By Robert Irwin
If you're considering the sale of your home by owner, you may be wondering if you should spend money upgrading it. Many in the field will tell you that in order to get a quick sale for top dollar, your home must be in top condition. And that means upgrading.
There is some truth in this assessment - it only stands to reason that an upgraded home will sell for more money and quicker than a home that's seen as old-fashioned, or obsolete. The big question, however, is will you get more out than the money you put in? Indeed, will you even get out just what you put in if you upgrade? After all, it hardly makes sense to spend one dollar to get fifty cents back.
The answer is, "Maybe."
Assuming that your home is less than 20 years old, or that along the way you or a previous owner have already replaced old and outmoded appliances and fixtures, it probably doesn't make sense to upgrade right before you sell. Studies indicate that even upgrading the most important areas of the home, the kitchen and master bathroom, will typically not yield a positive return on the investment. Even in the best of circumstances getting back dollar for dollar can be difficult. Thus, in a home of $300,000, if you spend $25,000 on your kitchen, right before you put your home up for sale, you might be lucky to get a $15,000 to $20,000 bump in price. Except for possibly getting a faster sale, it hardly makes sense.
However, if your home is truly outdated with appliances from the 1950s and fixtures that are cracked or tarnished, then they will drag the price of your property down significantly. In that case upgrading can be sensible. Indeed, a $25,000 kitchen remodel, here, might yield $30,000 or more in price increase.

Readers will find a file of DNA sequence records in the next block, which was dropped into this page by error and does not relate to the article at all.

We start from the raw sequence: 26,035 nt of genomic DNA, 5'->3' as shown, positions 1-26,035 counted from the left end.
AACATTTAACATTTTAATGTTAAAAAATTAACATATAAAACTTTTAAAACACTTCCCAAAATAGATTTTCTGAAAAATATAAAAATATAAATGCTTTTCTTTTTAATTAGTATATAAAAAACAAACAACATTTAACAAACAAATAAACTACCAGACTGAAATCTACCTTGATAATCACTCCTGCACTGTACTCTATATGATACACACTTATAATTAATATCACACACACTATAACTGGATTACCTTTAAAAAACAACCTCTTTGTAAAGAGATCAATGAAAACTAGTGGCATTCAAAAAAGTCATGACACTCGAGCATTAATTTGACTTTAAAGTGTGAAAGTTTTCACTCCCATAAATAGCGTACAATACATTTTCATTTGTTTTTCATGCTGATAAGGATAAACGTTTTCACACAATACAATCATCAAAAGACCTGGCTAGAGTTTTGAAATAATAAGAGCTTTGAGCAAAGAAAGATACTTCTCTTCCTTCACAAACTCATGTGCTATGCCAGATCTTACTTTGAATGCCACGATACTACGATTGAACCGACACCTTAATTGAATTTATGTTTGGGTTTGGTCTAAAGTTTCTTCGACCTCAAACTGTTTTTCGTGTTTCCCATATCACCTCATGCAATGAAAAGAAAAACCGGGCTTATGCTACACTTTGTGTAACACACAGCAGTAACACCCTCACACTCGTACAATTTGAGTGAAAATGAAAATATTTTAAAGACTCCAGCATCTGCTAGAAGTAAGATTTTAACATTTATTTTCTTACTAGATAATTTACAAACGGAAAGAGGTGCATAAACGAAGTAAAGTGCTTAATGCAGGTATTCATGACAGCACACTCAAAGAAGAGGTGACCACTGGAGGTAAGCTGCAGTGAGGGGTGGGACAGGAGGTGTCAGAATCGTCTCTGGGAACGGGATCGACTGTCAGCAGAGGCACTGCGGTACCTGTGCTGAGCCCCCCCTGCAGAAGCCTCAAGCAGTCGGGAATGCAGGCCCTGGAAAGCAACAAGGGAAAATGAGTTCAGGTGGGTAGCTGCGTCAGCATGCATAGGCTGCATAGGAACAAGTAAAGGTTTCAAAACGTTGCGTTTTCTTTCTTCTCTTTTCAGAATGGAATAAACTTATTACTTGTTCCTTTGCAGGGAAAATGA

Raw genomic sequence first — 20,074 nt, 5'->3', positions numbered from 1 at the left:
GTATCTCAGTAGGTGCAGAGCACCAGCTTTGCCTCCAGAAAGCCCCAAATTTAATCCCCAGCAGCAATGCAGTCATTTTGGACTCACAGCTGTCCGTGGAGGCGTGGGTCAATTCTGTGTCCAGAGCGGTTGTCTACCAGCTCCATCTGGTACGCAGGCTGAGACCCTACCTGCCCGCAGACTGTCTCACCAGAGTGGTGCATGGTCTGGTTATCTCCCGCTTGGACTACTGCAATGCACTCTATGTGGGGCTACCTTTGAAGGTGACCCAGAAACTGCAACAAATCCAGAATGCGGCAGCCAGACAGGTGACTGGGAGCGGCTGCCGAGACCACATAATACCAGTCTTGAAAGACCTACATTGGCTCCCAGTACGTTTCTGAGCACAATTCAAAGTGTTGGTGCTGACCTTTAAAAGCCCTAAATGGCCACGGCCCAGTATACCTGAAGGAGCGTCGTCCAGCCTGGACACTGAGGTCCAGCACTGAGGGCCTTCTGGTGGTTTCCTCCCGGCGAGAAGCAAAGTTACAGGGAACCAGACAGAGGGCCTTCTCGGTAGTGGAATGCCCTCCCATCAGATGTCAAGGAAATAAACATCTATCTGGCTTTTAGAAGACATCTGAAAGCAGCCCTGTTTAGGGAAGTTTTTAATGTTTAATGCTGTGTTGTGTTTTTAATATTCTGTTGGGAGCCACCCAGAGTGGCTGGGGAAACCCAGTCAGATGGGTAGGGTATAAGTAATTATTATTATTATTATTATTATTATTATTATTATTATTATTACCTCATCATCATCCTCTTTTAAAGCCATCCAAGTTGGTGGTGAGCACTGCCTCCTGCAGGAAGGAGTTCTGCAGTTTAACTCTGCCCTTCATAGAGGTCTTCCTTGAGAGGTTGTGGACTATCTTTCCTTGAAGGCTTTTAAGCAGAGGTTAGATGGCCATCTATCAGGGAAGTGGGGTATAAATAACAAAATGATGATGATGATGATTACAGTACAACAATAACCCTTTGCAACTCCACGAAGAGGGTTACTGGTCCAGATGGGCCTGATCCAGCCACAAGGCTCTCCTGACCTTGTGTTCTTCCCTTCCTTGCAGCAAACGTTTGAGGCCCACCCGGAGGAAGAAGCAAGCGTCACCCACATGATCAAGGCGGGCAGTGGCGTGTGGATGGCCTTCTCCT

The one area where upgrading seems to make sense in every case, is where the change is mainly cosmetic, and the price is low. In other words, it doesn't cost a lot, and it shows well. This includes, for example, putting a new stove in the kitchen, or new light fixtures in the bathroom, or even replacing a cracked tile countertop with a new one. You could reasonably expect to recoup your money and perhaps even more, simply because you didn't spend very much, yet you made your house "show" much better. Of course, the biggest bang for your buck comes simply from repainting inside and out.
On the other side of the coin, upgrading where it doesn't show is not usually cost effective. Putting in a more powerful, new garbage disposal (when the old one still works) doesn't make a lot of sense, because no one sees it. Similarly, putting in a granite countertop, while giving the kitchen/bath an air of elegance, might cost so much, you'd find it hard to recoup the money invested.
The big difficulty, of course, is that it's hard to put an exact price tag on how much of a drag not remodeling will put on your home... and how much of a price increase upgrading will offer. This is especially so in hot markets where everything that's put up for sale seems to sell within days, if not hours!
Doing a major upgrade just before selling rarely makes sense. Unless your home is a "fixer-upper", you're unlikely to recoup your money. And because you won't be living there after the sale, you won't be able to enjoy it yourself.
Robert Irwin is the most prolific real estate writer in America having produced over 100 published books in the field. His TIPS & TRAPS McGraw-Hill series has sold well over a million copies and his FOR SALE BY OWNER KIT and FIND IT, BUY IT, FIX IT and other books have been strong sellers for Dearborn.
In addition Irwin writes a regular real estate column for The Wall Street Journal online and is introducing a new weekly column for Owners.com.
Irwin has sold his own property "by owner" and during over 30 years in the business has been a broker and consultant to lenders, agents, buyers and sellers.